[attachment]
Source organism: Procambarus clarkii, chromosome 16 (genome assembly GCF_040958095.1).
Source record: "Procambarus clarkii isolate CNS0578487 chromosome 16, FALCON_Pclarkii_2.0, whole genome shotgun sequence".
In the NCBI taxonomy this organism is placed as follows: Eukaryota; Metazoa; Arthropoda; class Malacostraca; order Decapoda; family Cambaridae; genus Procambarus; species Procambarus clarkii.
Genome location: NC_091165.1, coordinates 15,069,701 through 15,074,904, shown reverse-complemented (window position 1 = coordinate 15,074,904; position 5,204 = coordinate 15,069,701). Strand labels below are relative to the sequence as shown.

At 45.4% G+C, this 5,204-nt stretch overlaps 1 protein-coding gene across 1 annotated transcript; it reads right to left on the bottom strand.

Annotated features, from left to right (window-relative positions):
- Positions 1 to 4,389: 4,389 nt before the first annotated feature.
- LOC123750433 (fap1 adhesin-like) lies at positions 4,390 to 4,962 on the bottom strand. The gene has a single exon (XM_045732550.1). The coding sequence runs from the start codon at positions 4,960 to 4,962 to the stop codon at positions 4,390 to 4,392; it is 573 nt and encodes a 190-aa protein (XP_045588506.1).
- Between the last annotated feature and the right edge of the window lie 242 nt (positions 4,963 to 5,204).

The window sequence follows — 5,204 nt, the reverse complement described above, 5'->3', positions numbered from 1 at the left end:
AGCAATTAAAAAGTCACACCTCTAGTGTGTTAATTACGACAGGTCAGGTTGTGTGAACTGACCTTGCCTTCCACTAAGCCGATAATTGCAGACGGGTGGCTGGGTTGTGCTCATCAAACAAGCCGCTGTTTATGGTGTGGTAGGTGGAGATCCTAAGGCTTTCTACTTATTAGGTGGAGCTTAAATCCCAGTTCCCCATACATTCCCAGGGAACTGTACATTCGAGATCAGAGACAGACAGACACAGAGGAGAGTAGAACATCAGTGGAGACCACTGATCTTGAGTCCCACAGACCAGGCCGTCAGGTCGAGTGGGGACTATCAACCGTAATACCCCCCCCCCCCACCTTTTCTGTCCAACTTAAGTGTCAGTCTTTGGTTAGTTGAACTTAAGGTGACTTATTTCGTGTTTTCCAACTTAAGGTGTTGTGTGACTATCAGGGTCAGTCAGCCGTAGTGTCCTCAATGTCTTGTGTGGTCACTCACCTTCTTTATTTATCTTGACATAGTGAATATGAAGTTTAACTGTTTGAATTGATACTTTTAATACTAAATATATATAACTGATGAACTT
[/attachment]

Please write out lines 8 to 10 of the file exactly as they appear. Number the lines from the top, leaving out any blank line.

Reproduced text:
- LOC123750433 (fap1 adhesin-like) lies at positions 4,390 to 4,962 on the bottom strand. The gene has a single exon (XM_045732550.1). The coding sequence runs from the start codon at positions 4,960 to 4,962 to the stop codon at positions 4,390 to 4,392; it is 573 nt and encodes a 190-aa protein (XP_045588506.1).
- Between the last annotated feature and the right edge of the window lie 242 nt (positions 4,963 to 5,204).

The window sequence follows — 5,204 nt, the reverse complement described above, 5'->3', positions numbered from 1 at the left end: